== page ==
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WCC joins UN statement on harrowing violations in Philippines

WCC joins UN statement on harrowing violations in Philippines

At a die-in demonstration by the entrance of the 2018 International AIDS Conference, a people hold signs criticizing the war on drug users being conducted by Philippines President Rodrigo Duterte, Amsterdam, July 2018, Photo:Albin Hillert/WCC

30 June 2020

The World Council of Churches (WCC) joined the International Coalition for Human Rights in the Philippines, National Council of Churches in the Philippines, and United Methodist Church in a joint statement prepared for the 44th session of the Human Rights Council.

The statement calls upon the Philippine government to end human rights violations. “We welcome the High Commissioner’s report on human rights in the Philippines,” reads the statement. “It accurately describes the harrowing violations committed by the government, which is continuing to aggravate the situation.”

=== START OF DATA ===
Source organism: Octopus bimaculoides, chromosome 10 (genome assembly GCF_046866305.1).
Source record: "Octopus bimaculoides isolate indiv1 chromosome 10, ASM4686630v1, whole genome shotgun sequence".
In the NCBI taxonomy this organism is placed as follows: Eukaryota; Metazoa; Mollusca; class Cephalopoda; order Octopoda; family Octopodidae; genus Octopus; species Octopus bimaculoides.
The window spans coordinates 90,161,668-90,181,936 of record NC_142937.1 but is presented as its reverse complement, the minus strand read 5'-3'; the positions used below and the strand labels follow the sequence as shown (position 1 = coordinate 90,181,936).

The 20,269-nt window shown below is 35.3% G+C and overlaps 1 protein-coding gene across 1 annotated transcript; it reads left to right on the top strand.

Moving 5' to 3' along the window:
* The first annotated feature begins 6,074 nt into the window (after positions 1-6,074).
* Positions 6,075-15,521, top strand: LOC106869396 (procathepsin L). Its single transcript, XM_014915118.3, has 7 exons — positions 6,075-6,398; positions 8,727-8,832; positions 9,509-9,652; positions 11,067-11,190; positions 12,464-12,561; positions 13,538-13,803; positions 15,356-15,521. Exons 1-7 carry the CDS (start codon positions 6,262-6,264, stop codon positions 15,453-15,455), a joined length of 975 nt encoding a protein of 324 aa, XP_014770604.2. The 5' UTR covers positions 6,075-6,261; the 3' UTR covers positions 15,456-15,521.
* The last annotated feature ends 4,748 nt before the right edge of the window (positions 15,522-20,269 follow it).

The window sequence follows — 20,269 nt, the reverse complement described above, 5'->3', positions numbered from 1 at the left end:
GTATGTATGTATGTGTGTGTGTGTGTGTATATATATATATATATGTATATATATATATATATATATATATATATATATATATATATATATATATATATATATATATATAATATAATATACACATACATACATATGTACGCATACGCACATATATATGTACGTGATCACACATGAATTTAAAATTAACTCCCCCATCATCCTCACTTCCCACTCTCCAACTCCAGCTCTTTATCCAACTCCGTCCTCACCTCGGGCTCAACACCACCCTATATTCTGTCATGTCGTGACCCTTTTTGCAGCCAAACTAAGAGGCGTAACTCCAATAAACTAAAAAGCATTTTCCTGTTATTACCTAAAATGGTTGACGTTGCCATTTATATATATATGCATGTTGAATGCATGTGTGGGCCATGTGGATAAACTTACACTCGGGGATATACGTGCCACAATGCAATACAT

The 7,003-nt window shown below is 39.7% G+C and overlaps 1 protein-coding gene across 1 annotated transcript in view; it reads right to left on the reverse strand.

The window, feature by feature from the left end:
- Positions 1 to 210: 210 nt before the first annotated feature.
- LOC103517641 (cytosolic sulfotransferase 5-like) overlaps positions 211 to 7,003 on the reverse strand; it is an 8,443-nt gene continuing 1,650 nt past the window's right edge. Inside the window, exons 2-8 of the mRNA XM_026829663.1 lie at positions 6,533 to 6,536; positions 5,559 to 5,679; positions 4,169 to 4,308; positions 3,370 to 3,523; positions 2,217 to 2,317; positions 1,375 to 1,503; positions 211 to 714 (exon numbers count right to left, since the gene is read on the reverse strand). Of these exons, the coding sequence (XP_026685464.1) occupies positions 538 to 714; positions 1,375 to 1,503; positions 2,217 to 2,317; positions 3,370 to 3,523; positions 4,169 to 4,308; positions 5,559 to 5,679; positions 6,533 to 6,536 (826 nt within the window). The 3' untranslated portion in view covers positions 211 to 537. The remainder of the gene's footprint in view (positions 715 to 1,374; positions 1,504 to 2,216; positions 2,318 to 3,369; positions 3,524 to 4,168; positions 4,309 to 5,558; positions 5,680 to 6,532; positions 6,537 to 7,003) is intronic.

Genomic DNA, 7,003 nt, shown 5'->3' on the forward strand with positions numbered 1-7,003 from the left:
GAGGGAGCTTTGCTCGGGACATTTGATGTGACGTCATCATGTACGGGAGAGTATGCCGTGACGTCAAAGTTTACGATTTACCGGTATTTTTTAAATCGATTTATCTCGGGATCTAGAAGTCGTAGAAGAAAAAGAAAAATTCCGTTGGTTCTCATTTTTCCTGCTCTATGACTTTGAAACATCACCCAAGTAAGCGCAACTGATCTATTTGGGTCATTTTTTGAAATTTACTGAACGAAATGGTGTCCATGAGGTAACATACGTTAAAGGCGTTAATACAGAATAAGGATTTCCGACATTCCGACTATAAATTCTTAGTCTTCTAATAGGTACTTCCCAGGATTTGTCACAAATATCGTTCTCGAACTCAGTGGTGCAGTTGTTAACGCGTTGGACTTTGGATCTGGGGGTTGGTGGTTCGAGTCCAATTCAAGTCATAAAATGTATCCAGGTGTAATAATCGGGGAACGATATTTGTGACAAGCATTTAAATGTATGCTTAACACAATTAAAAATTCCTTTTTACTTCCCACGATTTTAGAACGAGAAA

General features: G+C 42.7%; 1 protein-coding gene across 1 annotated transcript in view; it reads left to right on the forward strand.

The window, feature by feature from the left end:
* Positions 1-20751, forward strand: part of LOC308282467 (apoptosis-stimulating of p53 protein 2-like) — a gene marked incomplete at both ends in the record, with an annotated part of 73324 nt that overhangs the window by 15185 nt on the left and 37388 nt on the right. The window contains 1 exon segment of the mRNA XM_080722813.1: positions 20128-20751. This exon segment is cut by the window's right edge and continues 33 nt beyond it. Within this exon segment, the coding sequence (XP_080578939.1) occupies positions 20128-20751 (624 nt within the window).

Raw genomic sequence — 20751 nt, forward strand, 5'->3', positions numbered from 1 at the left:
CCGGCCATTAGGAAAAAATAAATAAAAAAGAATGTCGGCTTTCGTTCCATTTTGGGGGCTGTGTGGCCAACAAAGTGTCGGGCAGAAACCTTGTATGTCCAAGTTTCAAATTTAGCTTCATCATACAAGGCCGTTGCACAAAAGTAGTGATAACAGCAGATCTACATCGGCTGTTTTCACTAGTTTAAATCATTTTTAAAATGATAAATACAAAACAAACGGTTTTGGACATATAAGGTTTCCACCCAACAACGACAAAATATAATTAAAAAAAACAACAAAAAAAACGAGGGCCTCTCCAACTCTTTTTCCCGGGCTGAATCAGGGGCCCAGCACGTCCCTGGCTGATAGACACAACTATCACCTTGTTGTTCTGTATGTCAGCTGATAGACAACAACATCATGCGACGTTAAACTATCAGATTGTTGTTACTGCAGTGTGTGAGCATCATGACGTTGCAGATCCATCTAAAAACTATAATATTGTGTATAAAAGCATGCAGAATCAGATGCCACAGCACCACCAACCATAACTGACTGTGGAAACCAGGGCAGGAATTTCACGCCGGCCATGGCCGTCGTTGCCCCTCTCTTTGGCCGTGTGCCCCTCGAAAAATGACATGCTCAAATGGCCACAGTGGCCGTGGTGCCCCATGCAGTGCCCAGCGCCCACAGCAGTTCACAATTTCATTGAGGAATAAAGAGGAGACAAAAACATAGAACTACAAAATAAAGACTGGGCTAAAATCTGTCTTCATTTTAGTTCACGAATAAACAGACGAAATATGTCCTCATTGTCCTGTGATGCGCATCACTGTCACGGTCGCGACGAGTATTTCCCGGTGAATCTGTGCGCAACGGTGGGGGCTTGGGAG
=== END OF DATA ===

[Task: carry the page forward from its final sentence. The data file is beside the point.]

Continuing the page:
The statement describes how journalist Frenchiemae Cumpio was arrested in February on fabricated firearms charges. Then, in May, the government shut down the largest TV network, ABS-CBN. In June, Rappler executive editor Maria Ressa was convicted of cyber libel.

“All are government critics,” reads the statement. “Through official Facebook accounts, military and police are claiming that the leaders of the long-established Indigenous Cordillera Peoples Alliance, the National Council of Churches and some of its member churches are terrorist recruiters or supporters.

“This is a death threat, and on May 28, Carlito Badion, secretary-general of the national urban poor association, Kadamay, was extrajudicially killed,” reads the statement. “The new Anti-Terrorism Bill allows the arrest of any government critic without a warrant, and their detention without charge for up to 24 days.”

The statement urges justice for victims, and proper investigation and prosecution of alleged perpetrators. “The counter-insurgency program must stop,” the statement reads.

 

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